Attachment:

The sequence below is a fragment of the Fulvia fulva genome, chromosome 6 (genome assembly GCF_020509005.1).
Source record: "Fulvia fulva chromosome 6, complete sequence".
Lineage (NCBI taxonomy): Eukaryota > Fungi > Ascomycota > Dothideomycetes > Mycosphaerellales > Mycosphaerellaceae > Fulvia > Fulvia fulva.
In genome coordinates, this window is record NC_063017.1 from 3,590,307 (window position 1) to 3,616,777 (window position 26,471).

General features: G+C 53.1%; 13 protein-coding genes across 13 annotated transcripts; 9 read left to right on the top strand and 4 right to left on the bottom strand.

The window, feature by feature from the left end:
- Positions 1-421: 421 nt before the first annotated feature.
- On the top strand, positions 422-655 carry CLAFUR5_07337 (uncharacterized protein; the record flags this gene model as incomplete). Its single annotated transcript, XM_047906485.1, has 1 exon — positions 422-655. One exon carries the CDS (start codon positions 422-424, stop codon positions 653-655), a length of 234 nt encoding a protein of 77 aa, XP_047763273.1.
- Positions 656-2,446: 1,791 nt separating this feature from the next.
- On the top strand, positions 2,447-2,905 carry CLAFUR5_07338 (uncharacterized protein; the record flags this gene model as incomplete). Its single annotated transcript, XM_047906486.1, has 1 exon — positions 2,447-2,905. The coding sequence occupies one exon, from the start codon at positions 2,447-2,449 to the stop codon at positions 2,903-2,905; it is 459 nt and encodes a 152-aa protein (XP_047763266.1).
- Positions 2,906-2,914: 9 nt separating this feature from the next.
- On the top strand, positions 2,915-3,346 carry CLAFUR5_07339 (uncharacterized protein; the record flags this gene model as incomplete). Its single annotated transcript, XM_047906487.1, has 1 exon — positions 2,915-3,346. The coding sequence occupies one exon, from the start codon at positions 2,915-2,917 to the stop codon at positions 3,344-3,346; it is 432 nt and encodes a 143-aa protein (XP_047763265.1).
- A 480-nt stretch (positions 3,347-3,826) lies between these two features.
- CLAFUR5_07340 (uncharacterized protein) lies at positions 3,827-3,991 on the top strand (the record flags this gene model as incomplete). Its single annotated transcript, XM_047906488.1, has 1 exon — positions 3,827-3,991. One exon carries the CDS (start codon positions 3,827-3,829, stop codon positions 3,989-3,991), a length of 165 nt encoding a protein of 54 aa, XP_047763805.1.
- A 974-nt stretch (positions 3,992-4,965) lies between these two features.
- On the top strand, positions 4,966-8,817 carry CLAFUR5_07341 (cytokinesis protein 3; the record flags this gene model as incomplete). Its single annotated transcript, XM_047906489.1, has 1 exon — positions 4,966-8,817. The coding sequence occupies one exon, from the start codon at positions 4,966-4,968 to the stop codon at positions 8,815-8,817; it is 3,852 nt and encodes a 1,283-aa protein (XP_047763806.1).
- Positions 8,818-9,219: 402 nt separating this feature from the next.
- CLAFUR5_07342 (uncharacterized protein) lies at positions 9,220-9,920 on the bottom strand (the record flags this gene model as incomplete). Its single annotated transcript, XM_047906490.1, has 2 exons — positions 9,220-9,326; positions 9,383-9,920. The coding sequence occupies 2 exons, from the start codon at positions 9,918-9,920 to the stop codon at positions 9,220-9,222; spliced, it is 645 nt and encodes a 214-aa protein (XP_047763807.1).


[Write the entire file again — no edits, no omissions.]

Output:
The sequence below is a fragment of the Fulvia fulva genome, chromosome 6 (genome assembly GCF_020509005.1).
Source record: "Fulvia fulva chromosome 6, complete sequence".
Lineage (NCBI taxonomy): Eukaryota > Fungi > Ascomycota > Dothideomycetes > Mycosphaerellales > Mycosphaerellaceae > Fulvia > Fulvia fulva.
In genome coordinates, this window is record NC_063017.1 from 3,590,307 (window position 1) to 3,616,777 (window position 26,471).

General features: G+C 53.1%; 13 protein-coding genes across 13 annotated transcripts; 9 read left to right on the top strand and 4 right to left on the bottom strand.

The window, feature by feature from the left end:
- Positions 1-421: 421 nt before the first annotated feature.
- On the top strand, positions 422-655 carry CLAFUR5_07337 (uncharacterized protein; the record flags this gene model as incomplete). Its single annotated transcript, XM_047906485.1, has 1 exon — positions 422-655. One exon carries the CDS (start codon positions 422-424, stop codon positions 653-655), a length of 234 nt encoding a protein of 77 aa, XP_047763273.1.
- Positions 656-2,446: 1,791 nt separating this feature from the next.
- On the top strand, positions 2,447-2,905 carry CLAFUR5_07338 (uncharacterized protein; the record flags this gene model as incomplete). Its single annotated transcript, XM_047906486.1, has 1 exon — positions 2,447-2,905. The coding sequence occupies one exon, from the start codon at positions 2,447-2,449 to the stop codon at positions 2,903-2,905; it is 459 nt and encodes a 152-aa protein (XP_047763266.1).
- Positions 2,906-2,914: 9 nt separating this feature from the next.
- On the top strand, positions 2,915-3,346 carry CLAFUR5_07339 (uncharacterized protein; the record flags this gene model as incomplete). Its single annotated transcript, XM_047906487.1, has 1 exon — positions 2,915-3,346. The coding sequence occupies one exon, from the start codon at positions 2,915-2,917 to the stop codon at positions 3,344-3,346; it is 432 nt and encodes a 143-aa protein (XP_047763265.1).
- A 480-nt stretch (positions 3,347-3,826) lies between these two features.
- CLAFUR5_07340 (uncharacterized protein) lies at positions 3,827-3,991 on the top strand (the record flags this gene model as incomplete). Its single annotated transcript, XM_047906488.1, has 1 exon — positions 3,827-3,991. One exon carries the CDS (start codon positions 3,827-3,829, stop codon positions 3,989-3,991), a length of 165 nt encoding a protein of 54 aa, XP_047763805.1.
- A 974-nt stretch (positions 3,992-4,965) lies between these two features.
- On the top strand, positions 4,966-8,817 carry CLAFUR5_07341 (cytokinesis protein 3; the record flags this gene model as incomplete). Its single annotated transcript, XM_047906489.1, has 1 exon — positions 4,966-8,817. The coding sequence occupies one exon, from the start codon at positions 4,966-4,968 to the stop codon at positions 8,815-8,817; it is 3,852 nt and encodes a 1,283-aa protein (XP_047763806.1).
- Positions 8,818-9,219: 402 nt separating this feature from the next.
- CLAFUR5_07342 (uncharacterized protein) lies at positions 9,220-9,920 on the bottom strand (the record flags this gene model as incomplete). Its single annotated transcript, XM_047906490.1, has 2 exons — positions 9,220-9,326; positions 9,383-9,920. The coding sequence occupies 2 exons, from the start codon at positions 9,918-9,920 to the stop codon at positions 9,220-9,222; spliced, it is 645 nt and encodes a 214-aa protein (XP_047763807.1).